Data privacy is positioned to continue growing in importance across higher education, following information security's trajectory over the past ten years. The situation created by the pandemic and the rise of contact tracing has highlighted the need for people to think about privacy in new ways. Institutions are working to uphold laws and regulations related to data protection, but people are starting to think more broadly than simple compliance, focusing on the ethics of personal data recording and processing. As we move forward, privacy must be included in plans for digital literacy, to help students better understand their rights and the ways their data are being used not only in higher education but in society at large. The better educated the population is, the easier it will be to ensure that privacy is protected as a right and not merely available as a privilege.
Based on this research, the major focus for privacy in higher education right now needs to be the creation of privacy roles and staff positions and on the expansion of assessments of both the internal and external collection and use of personal data. Once an institution can identify and explain how, why, and where personal data are being collected across the system, it can focus efforts on building trust with staff, faculty, and students through transparency, policy, and awareness campaigns.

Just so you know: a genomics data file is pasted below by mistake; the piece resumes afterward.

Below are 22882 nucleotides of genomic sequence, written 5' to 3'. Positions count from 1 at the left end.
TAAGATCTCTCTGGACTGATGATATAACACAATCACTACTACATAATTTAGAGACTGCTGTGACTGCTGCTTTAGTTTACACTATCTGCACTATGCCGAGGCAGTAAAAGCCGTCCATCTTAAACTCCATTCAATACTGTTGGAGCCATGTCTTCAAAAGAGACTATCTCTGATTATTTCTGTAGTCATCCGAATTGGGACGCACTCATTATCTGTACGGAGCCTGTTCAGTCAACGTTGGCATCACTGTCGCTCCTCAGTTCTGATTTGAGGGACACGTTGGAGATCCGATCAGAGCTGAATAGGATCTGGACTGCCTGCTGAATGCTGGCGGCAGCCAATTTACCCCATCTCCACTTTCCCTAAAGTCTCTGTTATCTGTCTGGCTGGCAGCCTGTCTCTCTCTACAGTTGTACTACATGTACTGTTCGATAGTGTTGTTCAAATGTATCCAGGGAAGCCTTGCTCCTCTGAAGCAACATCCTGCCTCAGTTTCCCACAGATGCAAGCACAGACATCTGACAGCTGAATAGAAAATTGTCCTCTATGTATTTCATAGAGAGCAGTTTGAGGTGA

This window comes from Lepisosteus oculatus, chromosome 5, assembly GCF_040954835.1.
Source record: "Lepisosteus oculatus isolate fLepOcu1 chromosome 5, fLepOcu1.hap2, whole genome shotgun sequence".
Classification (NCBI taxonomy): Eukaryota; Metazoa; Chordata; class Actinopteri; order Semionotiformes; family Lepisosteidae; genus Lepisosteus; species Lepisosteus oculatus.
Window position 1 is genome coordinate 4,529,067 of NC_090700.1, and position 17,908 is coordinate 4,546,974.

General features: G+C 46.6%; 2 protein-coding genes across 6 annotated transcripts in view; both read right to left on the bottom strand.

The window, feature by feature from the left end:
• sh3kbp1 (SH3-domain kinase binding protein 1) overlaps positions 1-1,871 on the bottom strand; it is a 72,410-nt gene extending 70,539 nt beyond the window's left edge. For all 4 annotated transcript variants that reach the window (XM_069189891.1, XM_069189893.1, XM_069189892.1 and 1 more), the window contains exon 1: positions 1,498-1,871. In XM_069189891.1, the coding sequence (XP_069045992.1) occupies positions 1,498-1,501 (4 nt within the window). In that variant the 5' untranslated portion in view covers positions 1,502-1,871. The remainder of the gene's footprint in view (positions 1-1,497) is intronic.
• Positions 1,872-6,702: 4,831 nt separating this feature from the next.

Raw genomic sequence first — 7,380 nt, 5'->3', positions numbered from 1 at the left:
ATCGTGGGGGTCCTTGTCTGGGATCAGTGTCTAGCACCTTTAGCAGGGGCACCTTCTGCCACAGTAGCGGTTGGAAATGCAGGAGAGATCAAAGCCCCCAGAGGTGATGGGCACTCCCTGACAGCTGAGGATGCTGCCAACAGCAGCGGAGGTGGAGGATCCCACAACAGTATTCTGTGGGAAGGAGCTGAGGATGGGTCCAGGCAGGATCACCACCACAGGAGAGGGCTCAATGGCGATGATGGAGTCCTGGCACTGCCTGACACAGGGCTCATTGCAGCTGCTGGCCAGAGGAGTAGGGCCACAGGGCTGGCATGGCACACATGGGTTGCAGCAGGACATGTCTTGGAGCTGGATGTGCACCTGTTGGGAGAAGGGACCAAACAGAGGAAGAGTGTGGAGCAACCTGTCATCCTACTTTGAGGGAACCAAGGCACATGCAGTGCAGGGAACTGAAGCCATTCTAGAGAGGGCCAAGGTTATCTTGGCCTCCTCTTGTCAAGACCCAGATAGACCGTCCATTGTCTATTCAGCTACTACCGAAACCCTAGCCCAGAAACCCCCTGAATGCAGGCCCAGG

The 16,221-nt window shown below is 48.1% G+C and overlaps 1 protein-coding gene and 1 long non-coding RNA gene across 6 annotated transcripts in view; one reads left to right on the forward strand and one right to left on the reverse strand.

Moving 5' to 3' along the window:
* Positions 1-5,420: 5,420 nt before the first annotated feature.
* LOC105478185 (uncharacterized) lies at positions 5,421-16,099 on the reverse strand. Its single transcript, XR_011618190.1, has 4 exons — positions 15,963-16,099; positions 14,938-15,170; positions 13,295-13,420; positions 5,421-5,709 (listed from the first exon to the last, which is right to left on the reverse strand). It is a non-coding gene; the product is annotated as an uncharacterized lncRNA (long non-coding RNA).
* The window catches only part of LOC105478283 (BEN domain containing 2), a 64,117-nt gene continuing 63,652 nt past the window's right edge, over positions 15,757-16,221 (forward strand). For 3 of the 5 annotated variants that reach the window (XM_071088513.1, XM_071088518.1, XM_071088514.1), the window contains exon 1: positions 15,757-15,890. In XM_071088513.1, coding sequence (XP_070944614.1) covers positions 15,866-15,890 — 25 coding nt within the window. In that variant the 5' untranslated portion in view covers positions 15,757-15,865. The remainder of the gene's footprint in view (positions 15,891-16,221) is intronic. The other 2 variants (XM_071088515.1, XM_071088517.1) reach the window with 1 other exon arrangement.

Working to show the value of privacy to faculty and staff will help reduce the perception of privacy as a roadblock or cause of delay in our work and will help build an informed privacy community at the institution. Each step of progress that is taken and shared with other institutional members increases privacy awareness, helps increase the number of people at the institution incorporating privacy throughout their work, and moves the higher education community closer to a brighter future of privacy management.